While retirement planning can often be a stressful activity, the truth is, the process can be enjoyable both for you and your partner if you come at it from the right perspective. In this article, we will go over five steps you can take to get on top of your retirement planning. Obviously, the earlier you do this, the better. Considering 1/3rd of Boomers have little to no savings[i] and fewer people receive any kind of workplace pension, that is a lot of people who may find real hardship once retired. Much like the story of the grasshopper and the ant saving up for winter, with a little time and preparation, you can avoid real hardships up ahead.
What Will Your Retirement Look Like?
This is a very important question, if not the most important. You can't save up enough if you don't know how much you'll need, because you don't know where you will be and how you will spend your time. So this is step one, what do you want to do? What kind of lifestyle? Do you want to travel, volunteer, garden, stay working part-time? Do you want to move closer to grandkids? Downsize to a smaller and less expensive home? What about your spouse? Are you retiring at the same time or staggering? And what do they want? You can't get too far in your planning without envisioning your retirement. Considering you may be retired for 20 to 30 years, that is a lot of time to plan for, in that time inflation will have made what cost you $10 to cost more than $20. Important also to factor in health and mobility, for example, living in a place that has one level and minimizes the need to drive, can save you money by allowing you to stay in the one place longer.
Do you know how much money that will take?
The amount you need for your ideal retirement and the amount you have may differ. This may cause panic but fight it, with a little time and discipline you may be closer than you think. First off, you should make sure that you are taking advantage and making maximum contributions to any employer match programs. On top of that, setting your direct deposit to automatically put a percentage into your savings account may help build your emergency fund. If you delay your Social Security you will lock in a higher rate when you start collecting. When crunching numbers, this is also a good time to think about downsizing your home, vehicle, etc. and selling any items of value that you do not use anymore. Is not already this is an important time to create a budget and sticking to it.
What About the Unexpected?
We do not get a crystal ball with our investments, unfortunately. No risk no reward, as they say. Investmenting comes with a risk, but at the same time, the biggest risk is not investing at all. It is very hard to save up the amount needed in retirement with fixed income investments alone. This is where having a diversified portfolio is important, as it will achieve returns at a risk level lower than an undiversified portfolio. It is also why it’s good to schedule at a minimum a yearly portfolio review to rebalance your investments as needed. On top of your investing, having an emergency fund to help deal with the unexpected events in life should eliminate the need to cash in and take penalties on any long-term savings. When 40% of Americans cannot come up with $400 in an emergency[ii], knowing that you have a safety net is essential and should be part of your financial plan. Life’s unexpected moments, be it a lay-off, poor health, an emergency etc. should be factored into your savings plans as much as able. Having your beneficiaries, your insurance policies, power of attorney, and all your estate documents in order is a good way to be prepared and avoid additional hardships.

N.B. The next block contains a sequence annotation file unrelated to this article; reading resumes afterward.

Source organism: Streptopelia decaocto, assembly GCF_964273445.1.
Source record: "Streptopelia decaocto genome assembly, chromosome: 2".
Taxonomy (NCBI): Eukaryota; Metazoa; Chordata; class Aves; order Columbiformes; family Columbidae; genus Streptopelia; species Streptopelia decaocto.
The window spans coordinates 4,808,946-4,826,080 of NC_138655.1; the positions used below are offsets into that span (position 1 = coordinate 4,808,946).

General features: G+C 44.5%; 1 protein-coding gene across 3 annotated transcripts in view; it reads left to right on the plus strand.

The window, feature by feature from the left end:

What About the Later Years?
The later years of retirement, with ailing health and the possibility of long-term care, are often not the part of retirement planning that we look forward to. However, the more time is given to them long before it is a necessity, the better off you will be and have things done on your terms. If you'd like to stay in your home, for example, as 90% of Americans over the age of 65 do[iii], downsizing and making modifications to your home (bathrooms more accessible, bedroom on the first floor, etc.) may be a smart investment. Having conversations with your spouse and family about expectations, power of attorney, and your end of life wishes can save confusion and heartache. Getting as much in writing as possible and like anything, be willing to update and change your wishes and expectations as life throws things your way.
Bringing in the Cavalry
Retirement planning can feel overwhelming. The good thing is that there are so many services and specialists out there ready to help you get on track and feeling secure. If you are more of a do it yourself type, looking into online money management and planning services may be what you need. For those who prefer a more personal approach, seeking out a fiduciary, fee-only financial advisor who specializes in retirement planning should get you where you need to be.
Finding Financial Peace
Retirement is an exciting time in life. The fruits of your labor are being able to have enough income to maintain their dignity and independence in retirement. It may seem overwhelming and the amount of money needed may seem daunting, but with some forward thinking, candid communication with your family, and keeping to your budget, the goal is not as far out as it may seem. This is a great time to seek out professional help, as there are so many complex details regarding investments, taxes, insurances, and everything else that it can make your head spin. Talk to experts and get yourself on track, the peace of mind of being financially secure and on track is priceless.